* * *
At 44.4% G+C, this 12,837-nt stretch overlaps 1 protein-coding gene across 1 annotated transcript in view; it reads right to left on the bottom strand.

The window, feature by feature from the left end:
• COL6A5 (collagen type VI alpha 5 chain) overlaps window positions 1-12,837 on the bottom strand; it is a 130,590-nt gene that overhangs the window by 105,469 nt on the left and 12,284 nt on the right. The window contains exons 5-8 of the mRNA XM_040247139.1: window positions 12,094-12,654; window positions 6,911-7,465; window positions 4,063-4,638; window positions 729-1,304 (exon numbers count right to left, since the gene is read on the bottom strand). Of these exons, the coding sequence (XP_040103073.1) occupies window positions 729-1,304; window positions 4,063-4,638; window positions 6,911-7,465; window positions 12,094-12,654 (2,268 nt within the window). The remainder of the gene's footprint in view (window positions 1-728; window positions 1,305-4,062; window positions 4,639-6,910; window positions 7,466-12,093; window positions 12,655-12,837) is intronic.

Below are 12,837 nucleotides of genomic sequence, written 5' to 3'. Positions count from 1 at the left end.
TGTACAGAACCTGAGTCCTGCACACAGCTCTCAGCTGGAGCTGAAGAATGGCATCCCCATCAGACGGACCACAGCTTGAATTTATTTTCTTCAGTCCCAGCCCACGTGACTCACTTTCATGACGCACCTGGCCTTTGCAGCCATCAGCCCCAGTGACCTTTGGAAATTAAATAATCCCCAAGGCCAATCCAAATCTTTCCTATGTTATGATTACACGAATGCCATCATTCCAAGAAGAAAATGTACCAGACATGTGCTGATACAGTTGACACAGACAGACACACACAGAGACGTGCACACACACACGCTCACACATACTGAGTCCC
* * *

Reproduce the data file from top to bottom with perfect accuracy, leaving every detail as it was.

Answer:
At 44.4% G+C, this 12,837-nt stretch overlaps 1 protein-coding gene across 1 annotated transcript in view; it reads right to left on the bottom strand.

The window, feature by feature from the left end:
• COL6A5 (collagen type VI alpha 5 chain) overlaps window positions 1-12,837 on the bottom strand; it is a 130,590-nt gene that overhangs the window by 105,469 nt on the left and 12,284 nt on the right. The window contains exons 5-8 of the mRNA XM_040247139.1: window positions 12,094-12,654; window positions 6,911-7,465; window positions 4,063-4,638; window positions 729-1,304 (exon numbers count right to left, since the gene is read on the bottom strand). Of these exons, the coding sequence (XP_040103073.1) occupies window positions 729-1,304; window positions 4,063-4,638; window positions 6,911-7,465; window positions 12,094-12,654 (2,268 nt within the window). The remainder of the gene's footprint in view (window positions 1-728; window positions 1,305-4,062; window positions 4,639-6,910; window positions 7,466-12,093; window positions 12,655-12,837) is intronic.

Below are 12,837 nucleotides of genomic sequence, written 5' to 3'. Positions count from 1 at the left end.
TGTACAGAACCTGAGTCCTGCACACAGCTCTCAGCTGGAGCTGAAGAATGGCATCCCCATCAGACGGACCACAGCTTGAATTTATTTTCTTCAGTCCCAGCCCACGTGACTCACTTTCATGACGCACCTGGCCTTTGCAGCCATCAGCCCCAGTGACCTTTGGAAATTAAATAATCCCCAAGGCCAATCCAAATCTTTCCTATGTTATGATTACACGAATGCCATCATTCCAAGAAGAAAATGTACCAGACATGTGCTGATACAGTTGACACAGACAGACACACACAGAGACGTGCACACACACACGCTCACACATACTGAGTCCC